No fan likes his favourite player to diminish. If the loyalists had their opportunity to bend the nature’s law, many legends would still be around with grey hairs.
But, unfortunately, fantasies are just fantasies and from time to time, people have been made to deal with superstars who lose their shine and are no longer the entertainers they used to be.
Take Chris Gayle for an example.
No one knows T20 cricket better Chris Gayle. He represents the form of cricket and has been its untameable giant. But, in the corner of the mind, there is feeling that his time is as good as over. At least, he isn’t at his peak and is no longer considered the dreaded six-hitter who made bowlers sweat, overthink and question their ability at the start of their bowling run-ups.
The IPL 10 speaks for Gayle’s depreciating value as a T20 cricketer. Royal Challengers Bangalore no longer think him as the permanent member of its starting XI. Travis Head, the Australian left-hander, has been instead preferred to add more stability.
The reason behind this move is clearly visible – scores of 32, 6, 22, 77, 7 and 8. Before the start of the IPL, Chris Gayle had no half century to his credits in the last 10 innings including his appearances for the Karachi Kings in the 2017 Pakistan Super League. He ended with an average of 17.77 with 44 being his highest score.
The fall in his stocks has been gradual and has not taken place all of a sudden. IPL 2016 also was a gloomy season for him. He scored only two fifties in the 10 matches that he played for RCB. In contrast, he averaged 67.55 in 2011, 61.08 in 2012, 59.00 in 2013 and 40.91 in the 2015 season.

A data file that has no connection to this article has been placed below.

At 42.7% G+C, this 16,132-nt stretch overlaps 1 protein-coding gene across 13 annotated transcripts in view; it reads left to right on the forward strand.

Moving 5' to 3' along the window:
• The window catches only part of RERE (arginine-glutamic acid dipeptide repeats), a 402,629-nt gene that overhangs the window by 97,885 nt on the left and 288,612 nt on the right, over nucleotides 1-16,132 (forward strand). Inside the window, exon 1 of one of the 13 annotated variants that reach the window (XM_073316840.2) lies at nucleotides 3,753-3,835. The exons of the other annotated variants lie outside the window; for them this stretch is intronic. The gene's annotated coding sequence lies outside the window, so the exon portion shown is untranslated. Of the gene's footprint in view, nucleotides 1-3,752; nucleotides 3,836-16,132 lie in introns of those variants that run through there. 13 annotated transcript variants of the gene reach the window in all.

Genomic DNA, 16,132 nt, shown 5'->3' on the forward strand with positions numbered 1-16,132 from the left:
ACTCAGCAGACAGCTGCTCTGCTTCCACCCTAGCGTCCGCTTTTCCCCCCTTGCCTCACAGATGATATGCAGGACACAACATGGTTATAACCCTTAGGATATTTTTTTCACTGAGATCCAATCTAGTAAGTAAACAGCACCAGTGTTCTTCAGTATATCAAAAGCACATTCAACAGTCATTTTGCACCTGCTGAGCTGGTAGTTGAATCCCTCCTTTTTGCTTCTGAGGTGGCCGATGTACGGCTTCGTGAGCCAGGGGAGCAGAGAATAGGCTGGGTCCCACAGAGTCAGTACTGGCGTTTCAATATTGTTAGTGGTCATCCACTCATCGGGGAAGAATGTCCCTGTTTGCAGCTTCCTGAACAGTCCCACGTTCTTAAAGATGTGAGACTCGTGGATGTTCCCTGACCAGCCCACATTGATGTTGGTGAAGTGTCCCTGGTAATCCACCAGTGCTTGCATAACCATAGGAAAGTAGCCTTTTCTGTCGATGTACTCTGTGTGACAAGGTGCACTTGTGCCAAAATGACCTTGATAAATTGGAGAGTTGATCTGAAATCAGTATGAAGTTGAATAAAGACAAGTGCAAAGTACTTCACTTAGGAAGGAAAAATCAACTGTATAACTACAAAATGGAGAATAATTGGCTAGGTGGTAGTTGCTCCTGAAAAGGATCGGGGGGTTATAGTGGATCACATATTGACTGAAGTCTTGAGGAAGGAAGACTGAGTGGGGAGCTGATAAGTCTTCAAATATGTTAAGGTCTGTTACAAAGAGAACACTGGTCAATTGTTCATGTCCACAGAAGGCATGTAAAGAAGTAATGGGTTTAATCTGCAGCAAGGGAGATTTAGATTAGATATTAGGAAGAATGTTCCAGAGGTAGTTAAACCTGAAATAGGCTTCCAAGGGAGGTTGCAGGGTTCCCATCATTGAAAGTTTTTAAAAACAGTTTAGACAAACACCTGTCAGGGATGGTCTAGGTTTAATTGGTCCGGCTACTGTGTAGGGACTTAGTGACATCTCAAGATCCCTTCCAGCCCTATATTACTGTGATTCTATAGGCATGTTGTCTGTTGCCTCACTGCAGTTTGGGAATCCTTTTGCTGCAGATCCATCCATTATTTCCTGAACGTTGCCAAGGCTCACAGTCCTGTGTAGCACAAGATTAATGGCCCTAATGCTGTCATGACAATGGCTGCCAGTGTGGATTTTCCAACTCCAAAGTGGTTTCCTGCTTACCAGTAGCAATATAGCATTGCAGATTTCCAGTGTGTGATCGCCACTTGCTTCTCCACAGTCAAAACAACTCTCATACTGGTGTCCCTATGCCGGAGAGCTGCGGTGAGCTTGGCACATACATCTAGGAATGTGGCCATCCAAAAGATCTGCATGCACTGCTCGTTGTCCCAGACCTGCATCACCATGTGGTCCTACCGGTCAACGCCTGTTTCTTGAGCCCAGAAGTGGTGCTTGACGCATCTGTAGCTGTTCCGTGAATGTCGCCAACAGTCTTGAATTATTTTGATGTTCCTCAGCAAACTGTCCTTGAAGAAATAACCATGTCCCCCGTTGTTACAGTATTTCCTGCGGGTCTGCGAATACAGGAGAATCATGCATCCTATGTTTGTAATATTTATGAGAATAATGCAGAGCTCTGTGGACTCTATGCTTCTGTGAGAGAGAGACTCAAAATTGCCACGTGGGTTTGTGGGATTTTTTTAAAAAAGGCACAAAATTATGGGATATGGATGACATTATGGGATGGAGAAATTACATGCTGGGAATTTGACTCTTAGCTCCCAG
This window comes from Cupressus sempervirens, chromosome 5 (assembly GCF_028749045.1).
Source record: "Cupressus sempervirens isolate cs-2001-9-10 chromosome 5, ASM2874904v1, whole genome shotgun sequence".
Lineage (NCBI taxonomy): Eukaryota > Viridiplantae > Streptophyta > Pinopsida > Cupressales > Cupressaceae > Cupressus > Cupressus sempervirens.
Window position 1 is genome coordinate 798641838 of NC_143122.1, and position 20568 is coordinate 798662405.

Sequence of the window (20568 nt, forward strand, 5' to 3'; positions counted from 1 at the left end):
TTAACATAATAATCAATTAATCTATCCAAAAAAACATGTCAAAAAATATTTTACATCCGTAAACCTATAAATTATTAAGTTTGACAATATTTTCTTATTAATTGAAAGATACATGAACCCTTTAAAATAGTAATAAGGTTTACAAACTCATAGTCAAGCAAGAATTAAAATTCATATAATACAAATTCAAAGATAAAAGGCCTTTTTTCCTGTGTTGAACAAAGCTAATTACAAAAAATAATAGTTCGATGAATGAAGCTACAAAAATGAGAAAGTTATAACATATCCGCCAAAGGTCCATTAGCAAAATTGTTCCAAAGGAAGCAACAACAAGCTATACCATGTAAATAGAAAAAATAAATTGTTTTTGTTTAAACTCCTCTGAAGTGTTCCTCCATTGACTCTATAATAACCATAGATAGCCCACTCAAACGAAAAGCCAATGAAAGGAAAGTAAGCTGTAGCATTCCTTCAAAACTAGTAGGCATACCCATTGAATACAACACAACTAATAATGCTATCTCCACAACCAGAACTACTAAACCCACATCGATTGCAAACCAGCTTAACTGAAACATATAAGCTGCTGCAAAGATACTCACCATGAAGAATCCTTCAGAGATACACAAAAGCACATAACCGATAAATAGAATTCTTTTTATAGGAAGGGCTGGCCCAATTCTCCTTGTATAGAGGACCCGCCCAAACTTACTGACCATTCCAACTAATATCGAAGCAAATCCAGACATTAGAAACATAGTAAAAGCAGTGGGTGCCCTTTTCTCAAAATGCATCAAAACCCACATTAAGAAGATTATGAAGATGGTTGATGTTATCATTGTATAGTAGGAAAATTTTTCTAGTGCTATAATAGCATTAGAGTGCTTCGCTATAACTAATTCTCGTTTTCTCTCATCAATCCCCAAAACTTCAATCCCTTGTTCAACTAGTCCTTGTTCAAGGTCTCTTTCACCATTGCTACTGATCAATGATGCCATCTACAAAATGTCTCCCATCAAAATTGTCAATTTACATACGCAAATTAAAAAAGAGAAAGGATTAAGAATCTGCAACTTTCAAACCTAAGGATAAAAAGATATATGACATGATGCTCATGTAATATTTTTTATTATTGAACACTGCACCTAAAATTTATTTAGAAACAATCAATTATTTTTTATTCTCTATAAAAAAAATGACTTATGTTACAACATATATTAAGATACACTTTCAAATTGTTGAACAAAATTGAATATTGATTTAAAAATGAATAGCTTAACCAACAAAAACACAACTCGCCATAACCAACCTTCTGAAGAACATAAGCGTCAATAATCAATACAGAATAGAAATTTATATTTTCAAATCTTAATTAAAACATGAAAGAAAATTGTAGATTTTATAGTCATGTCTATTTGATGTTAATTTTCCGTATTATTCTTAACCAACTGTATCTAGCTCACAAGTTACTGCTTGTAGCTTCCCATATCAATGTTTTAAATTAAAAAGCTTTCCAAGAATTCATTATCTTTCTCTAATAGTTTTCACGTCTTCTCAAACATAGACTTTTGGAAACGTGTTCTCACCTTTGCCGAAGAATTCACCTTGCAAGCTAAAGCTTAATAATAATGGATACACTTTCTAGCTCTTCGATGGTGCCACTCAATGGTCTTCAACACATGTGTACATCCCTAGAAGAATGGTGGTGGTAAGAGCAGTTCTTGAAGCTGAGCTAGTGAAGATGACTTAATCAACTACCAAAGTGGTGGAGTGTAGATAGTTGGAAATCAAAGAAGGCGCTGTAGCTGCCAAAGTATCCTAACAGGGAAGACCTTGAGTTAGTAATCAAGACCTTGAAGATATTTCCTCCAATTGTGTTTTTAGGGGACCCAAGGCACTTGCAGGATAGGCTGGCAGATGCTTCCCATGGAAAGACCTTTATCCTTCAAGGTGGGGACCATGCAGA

There was no hype surrounding Chris Gayle’s name ahead of the celebrated 10th edition of the IPL. Generally, we have publishing houses publishing stories after stories. But, this season, he has been spending his time almost in a discreet fashion. The only carnival-like moment in recent times he had was when he reached the pinnacle of 10K runs.
Before the lean patch began, Chris Gayle was the one who shattered the bowlers. As Prasanth Parameswaran, the left armer, whose first meet with Gayle cost him 37 runs. Or, maybe, Ishwar Pandey can tell the joy of bowling against him. The highest wicket taker in the 2013 Ranji Trophy was just a minion when Gayle registered the greatest T20 knock ever – 175* off just 66 balls.
After making his T20 debut for the PCA Masters XI in September 2005, he has freelanced with nearly every T20 league in every major cricket-playing nation in the world (18 to be precise) and almost dominated this version of cricket in a ‘Don Bradman’ like fashion.
Chris Gayle has been the coolest of all but he is no computer tool. At 37, his physical capabilities would allow him only a couple of more seasons in top flight T20 franchise. The epic standard that Gayle has created for T20 cricketer to follow would eventually be used as the parameter to judge the Universe Boss himself.
And, if he continues, in the same manner, he has been doing in the past couple of seasons, it won’t be long before he will be forced to exit like an exhausted giant.